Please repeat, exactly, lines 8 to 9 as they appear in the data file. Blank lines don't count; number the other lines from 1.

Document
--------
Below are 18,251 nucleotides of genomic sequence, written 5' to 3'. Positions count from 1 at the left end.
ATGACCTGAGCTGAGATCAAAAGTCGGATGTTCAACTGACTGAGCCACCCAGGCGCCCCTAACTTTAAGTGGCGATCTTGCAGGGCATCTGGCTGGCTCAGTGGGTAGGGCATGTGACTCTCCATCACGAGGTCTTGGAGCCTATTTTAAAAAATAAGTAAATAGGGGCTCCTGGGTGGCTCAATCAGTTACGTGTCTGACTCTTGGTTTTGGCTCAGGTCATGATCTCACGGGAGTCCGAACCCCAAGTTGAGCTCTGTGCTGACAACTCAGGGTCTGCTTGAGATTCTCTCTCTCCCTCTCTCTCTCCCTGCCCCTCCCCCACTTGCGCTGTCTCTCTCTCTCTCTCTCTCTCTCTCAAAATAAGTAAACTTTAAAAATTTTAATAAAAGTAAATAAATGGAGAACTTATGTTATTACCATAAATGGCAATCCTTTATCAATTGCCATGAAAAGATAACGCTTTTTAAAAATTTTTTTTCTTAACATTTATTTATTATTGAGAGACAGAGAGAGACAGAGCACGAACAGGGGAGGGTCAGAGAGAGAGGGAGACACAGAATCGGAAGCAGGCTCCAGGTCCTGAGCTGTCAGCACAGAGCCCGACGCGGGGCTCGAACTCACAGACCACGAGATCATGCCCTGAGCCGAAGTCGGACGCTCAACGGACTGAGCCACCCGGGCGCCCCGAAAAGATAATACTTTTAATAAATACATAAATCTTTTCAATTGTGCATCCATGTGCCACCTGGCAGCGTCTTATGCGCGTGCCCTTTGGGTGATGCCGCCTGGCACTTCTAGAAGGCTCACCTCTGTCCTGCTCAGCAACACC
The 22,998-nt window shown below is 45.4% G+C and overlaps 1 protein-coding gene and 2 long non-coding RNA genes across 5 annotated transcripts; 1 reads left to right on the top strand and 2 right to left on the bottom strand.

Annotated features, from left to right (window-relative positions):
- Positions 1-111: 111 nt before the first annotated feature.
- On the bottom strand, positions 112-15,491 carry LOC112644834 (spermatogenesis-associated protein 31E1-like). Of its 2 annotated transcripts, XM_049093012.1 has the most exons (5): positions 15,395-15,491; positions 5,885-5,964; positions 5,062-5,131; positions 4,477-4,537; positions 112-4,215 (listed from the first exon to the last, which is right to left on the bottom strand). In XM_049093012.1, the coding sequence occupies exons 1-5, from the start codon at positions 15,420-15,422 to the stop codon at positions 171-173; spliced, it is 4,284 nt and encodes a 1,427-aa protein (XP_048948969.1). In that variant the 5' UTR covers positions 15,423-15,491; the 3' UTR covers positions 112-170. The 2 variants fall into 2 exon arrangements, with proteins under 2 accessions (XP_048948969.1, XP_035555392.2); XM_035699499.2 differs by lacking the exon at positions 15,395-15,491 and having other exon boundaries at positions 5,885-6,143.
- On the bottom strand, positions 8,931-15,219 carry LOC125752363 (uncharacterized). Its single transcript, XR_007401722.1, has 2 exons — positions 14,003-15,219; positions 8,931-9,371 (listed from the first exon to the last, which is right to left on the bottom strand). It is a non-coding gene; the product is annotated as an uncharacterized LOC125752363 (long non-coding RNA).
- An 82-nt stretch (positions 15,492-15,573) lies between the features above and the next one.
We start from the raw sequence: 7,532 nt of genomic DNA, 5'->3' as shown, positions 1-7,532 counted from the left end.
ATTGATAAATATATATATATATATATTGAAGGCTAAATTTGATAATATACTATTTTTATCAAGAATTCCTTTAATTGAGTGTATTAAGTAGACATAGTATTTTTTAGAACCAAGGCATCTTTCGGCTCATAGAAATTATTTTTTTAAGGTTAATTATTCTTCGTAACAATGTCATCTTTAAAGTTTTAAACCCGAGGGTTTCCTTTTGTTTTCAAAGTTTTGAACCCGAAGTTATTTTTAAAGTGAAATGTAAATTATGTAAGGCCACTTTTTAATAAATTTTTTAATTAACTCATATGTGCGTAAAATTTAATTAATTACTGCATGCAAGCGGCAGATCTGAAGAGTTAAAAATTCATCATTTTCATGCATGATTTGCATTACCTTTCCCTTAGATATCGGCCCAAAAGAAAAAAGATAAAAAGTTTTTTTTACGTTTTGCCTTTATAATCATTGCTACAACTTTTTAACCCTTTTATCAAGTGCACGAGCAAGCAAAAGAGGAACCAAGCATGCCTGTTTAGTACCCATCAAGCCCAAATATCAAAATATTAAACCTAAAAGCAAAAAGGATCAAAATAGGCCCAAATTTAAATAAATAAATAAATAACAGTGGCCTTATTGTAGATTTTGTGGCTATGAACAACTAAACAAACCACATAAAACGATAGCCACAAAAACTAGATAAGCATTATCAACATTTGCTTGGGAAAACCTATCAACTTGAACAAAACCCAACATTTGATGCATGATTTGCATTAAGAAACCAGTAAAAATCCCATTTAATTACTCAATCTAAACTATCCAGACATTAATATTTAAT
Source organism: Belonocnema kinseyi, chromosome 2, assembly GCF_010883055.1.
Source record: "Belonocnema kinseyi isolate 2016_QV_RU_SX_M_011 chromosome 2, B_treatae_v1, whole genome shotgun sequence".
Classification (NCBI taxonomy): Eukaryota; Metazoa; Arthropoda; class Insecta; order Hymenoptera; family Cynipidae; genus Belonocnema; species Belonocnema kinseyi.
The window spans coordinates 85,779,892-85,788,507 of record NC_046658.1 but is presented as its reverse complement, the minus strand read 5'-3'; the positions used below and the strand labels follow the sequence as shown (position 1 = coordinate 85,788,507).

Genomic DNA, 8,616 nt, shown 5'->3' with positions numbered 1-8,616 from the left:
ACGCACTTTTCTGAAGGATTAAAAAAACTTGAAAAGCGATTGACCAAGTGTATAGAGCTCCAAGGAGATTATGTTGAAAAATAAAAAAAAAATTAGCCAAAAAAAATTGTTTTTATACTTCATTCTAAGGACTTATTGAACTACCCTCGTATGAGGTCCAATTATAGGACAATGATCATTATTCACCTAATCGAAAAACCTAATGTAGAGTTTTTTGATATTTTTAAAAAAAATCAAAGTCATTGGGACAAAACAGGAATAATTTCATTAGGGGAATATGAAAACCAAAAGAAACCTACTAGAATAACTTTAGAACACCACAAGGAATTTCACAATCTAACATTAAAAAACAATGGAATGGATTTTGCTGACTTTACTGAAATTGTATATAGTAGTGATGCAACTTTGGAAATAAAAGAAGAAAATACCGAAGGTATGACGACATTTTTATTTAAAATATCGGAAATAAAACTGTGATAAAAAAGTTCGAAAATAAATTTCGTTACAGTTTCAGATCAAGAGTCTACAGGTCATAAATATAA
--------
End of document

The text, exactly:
- An 82-nt stretch (positions 15,492-15,573) lies between the features above and the next one.
We start from the raw sequence: 7,532 nt of genomic DNA, 5'->3' as shown, positions 1-7,532 counted from the left end.